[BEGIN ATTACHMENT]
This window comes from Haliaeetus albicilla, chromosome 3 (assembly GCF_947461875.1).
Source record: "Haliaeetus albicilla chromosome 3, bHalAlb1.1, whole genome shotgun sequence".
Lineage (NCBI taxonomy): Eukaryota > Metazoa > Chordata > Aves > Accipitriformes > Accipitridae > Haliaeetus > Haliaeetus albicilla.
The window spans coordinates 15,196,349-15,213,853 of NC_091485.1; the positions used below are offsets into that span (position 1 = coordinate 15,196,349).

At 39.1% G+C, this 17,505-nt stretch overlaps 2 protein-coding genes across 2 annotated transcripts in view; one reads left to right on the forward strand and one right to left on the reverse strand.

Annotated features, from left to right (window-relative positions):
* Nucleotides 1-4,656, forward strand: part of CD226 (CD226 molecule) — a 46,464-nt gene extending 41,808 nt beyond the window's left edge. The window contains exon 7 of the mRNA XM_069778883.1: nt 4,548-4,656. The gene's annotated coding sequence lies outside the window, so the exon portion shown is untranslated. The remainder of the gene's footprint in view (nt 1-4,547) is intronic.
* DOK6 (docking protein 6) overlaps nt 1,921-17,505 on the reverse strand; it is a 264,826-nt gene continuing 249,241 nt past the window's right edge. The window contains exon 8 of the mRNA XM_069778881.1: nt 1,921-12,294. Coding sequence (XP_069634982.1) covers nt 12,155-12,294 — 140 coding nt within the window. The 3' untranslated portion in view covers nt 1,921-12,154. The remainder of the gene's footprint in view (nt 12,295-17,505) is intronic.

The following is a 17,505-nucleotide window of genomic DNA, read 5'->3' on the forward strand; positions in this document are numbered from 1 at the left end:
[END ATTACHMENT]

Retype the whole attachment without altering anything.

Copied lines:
This window comes from Haliaeetus albicilla, chromosome 3 (assembly GCF_947461875.1).
Source record: "Haliaeetus albicilla chromosome 3, bHalAlb1.1, whole genome shotgun sequence".
Lineage (NCBI taxonomy): Eukaryota > Metazoa > Chordata > Aves > Accipitriformes > Accipitridae > Haliaeetus > Haliaeetus albicilla.
The window spans coordinates 15,196,349-15,213,853 of NC_091485.1; the positions used below are offsets into that span (position 1 = coordinate 15,196,349).

At 39.1% G+C, this 17,505-nt stretch overlaps 2 protein-coding genes across 2 annotated transcripts in view; one reads left to right on the forward strand and one right to left on the reverse strand.

Annotated features, from left to right (window-relative positions):
* Nucleotides 1-4,656, forward strand: part of CD226 (CD226 molecule) — a 46,464-nt gene extending 41,808 nt beyond the window's left edge. The window contains exon 7 of the mRNA XM_069778883.1: nt 4,548-4,656. The gene's annotated coding sequence lies outside the window, so the exon portion shown is untranslated. The remainder of the gene's footprint in view (nt 1-4,547) is intronic.
* DOK6 (docking protein 6) overlaps nt 1,921-17,505 on the reverse strand; it is a 264,826-nt gene continuing 249,241 nt past the window's right edge. The window contains exon 8 of the mRNA XM_069778881.1: nt 1,921-12,294. Coding sequence (XP_069634982.1) covers nt 12,155-12,294 — 140 coding nt within the window. The 3' untranslated portion in view covers nt 1,921-12,154. The remainder of the gene's footprint in view (nt 12,295-17,505) is intronic.

The following is a 17,505-nucleotide window of genomic DNA, read 5'->3' on the forward strand; positions in this document are numbered from 1 at the left end: